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CP: Exactly. We can see now what was the inciting incident that made Polly start to split apart and find ways to be anything other than herself—because being herself was too painful. And we just reached a fever pitch where she split for real in this episode, and had to face what she had done and what had happened in the past.

AVC: Now we learn that Polly caused her twin sister’s death, which is such a terrible secret to carry around with her all this time. And it really leans into the thriller element of the show.  

CP: Yeah, it becomes an integration, or an acceptance, or an ingestion of the shadow guide, if you will, the dark side of a person, coming together. So it’s very psychological, and a little bit Hitchcockian.

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AVC: Yeah, Hitchcock’s use of doubles seems to have informed the story, and [director] Jamie Travis plays up the thriller here where it appears that Lillian is stalking Polly, but she’s just kinda there in her head.  

CP: And Polly knows that—to have that self-awareness, that she knows that this person is not real. Obviously she knows this person is dead. The audience doesn’t know that yet, but Polly knows it. And yet the person really is so fully fleshed out and really in herself, and has such a deep need, and that’s the way I was playing it. Lillian has this deep, deep psychological need to be seen, to be acknowledged. And she’s not gonna let up until that happens.

Photo: Skip Bolen (Turner)

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AVC: What went into that gorgeous scene at the end, where you’re pirouetting down the hallway? Did you get any visual references ahead of time?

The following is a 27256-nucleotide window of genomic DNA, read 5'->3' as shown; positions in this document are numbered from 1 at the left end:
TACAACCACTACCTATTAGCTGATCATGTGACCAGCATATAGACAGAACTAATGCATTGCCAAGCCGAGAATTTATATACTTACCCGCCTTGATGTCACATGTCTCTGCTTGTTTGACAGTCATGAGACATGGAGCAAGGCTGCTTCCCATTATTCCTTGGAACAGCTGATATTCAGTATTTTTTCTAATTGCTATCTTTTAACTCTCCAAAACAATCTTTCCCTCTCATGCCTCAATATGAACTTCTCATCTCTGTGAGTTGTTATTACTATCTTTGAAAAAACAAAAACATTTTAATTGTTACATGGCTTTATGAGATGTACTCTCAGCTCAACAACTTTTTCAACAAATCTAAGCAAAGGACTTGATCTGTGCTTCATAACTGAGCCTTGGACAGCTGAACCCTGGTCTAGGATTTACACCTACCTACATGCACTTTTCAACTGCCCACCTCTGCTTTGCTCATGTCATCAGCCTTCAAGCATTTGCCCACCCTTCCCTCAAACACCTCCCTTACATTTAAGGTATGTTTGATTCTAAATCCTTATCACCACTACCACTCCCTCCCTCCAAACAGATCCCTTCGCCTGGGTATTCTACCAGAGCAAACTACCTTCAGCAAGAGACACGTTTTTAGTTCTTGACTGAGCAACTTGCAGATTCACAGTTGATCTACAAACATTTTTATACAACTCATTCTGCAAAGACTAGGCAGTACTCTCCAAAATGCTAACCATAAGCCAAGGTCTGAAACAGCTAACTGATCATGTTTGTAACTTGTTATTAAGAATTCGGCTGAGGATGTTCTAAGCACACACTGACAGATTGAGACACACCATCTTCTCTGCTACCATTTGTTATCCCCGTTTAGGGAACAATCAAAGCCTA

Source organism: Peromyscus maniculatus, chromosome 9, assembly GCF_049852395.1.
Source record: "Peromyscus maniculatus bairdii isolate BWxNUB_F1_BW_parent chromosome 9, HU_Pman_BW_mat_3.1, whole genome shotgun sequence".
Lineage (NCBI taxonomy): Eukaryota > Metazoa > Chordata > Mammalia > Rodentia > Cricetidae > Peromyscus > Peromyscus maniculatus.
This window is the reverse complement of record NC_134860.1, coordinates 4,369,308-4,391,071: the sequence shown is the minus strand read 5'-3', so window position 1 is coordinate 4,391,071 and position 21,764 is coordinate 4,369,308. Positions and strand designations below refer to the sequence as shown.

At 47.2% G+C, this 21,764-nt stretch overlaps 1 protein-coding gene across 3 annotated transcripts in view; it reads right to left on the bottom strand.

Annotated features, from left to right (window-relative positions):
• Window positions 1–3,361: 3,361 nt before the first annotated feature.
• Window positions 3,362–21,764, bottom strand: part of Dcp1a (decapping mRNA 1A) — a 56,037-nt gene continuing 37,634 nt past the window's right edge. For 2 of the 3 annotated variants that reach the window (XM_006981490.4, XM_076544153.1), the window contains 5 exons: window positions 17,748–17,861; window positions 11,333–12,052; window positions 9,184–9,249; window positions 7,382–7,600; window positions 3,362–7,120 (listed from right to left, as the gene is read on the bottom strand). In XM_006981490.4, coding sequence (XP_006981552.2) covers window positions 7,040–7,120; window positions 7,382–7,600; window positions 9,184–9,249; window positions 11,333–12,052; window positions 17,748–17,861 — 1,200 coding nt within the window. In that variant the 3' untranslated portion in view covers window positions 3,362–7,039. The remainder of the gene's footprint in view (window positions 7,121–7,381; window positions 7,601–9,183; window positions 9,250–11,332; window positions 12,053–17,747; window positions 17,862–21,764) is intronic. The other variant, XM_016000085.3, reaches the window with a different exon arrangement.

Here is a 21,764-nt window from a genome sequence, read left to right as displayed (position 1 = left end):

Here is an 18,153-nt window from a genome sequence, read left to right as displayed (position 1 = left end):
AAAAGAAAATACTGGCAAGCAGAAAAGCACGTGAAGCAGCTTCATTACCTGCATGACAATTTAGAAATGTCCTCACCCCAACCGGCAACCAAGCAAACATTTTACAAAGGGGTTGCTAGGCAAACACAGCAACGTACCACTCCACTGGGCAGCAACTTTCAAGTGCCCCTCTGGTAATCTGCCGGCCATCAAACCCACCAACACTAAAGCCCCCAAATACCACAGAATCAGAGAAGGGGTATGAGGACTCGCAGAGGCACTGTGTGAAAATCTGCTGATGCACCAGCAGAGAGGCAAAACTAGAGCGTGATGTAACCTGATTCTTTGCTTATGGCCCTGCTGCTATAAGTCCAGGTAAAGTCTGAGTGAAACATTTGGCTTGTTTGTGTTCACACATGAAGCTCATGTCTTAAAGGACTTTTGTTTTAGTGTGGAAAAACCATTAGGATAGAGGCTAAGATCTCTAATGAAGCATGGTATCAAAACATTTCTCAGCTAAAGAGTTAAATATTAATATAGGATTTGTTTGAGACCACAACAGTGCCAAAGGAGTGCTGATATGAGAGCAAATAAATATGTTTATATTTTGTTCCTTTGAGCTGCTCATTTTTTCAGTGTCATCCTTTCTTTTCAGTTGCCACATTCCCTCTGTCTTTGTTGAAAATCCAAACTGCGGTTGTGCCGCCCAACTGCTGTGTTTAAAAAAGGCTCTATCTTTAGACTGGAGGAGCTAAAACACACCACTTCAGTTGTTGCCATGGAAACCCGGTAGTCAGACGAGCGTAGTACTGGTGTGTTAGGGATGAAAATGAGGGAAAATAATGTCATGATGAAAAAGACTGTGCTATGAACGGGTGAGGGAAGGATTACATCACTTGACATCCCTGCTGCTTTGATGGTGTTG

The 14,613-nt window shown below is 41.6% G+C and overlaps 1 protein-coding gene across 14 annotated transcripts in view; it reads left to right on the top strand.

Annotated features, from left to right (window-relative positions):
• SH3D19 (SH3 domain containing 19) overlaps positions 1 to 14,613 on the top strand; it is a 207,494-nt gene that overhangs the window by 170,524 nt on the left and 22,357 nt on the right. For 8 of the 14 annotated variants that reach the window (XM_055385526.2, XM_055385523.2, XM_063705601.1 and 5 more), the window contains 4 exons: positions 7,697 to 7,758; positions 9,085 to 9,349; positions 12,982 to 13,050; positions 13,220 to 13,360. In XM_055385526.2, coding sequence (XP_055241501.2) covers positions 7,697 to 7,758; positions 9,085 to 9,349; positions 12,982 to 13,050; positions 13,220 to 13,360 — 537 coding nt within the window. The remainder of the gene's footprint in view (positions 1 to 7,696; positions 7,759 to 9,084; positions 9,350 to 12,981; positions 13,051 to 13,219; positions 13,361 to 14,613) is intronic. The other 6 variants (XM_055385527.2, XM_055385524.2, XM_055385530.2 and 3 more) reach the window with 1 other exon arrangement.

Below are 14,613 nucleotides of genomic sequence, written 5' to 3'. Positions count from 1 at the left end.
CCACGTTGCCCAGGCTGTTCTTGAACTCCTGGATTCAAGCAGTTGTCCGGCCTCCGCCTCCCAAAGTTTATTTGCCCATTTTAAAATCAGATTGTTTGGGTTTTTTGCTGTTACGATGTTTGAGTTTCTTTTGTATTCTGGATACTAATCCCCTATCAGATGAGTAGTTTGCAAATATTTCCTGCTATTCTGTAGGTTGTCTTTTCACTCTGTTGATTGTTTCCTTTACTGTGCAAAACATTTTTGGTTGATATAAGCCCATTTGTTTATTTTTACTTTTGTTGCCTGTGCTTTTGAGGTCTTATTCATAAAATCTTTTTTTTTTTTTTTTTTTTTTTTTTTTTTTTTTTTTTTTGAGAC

CP: Well, it was interesting because when I found out at the very beginning of the season that there was going to be a twin for me, I already started cooking up this idea. Because like I said, we have these surreal moments where the characters are taken to a heightened place. So I pitched to the writers, “Why don’t we in that episode, why doesn’t the surreal moment be some kind of a dance between myself and my twin?” And in my mind it was going to be on, well, we would do it on a green screen and they would make it look like an ice rink. Of course, there’s a budget to consider and everything.

Then the script came in and there was no dance in there at all. And I was disappointed and I mentioned it to the director. I was like, “You know I had brought this up with the writers and I was disappointed it wasn’t there.” And he was like, “Oh my god, that’s such a cool thing.” So then the conversation got back to them, and they decided to give it a try. But it was a later addition to the script. And then there was getting the clearance for the song, picking out the song, all that. So they also scheduled us to shoot it the first day of shooting the episode. So the night before, I’m learning the dance, and Valerie Jane Parker—who’s playing opposite me—she has to learn the whole dance, and we just all came together knowing that we were going to be creating this really special moment, this kind of catharsis not only for Polly but for Lillian, too. That went into the choreography, the intention, and then Jamie, the director, worked really closely with the director of photography, and we had the special effects in there. There was so much that went into the creation of this moment, because everybody really cared for it and wanted it to be this big, weird moment.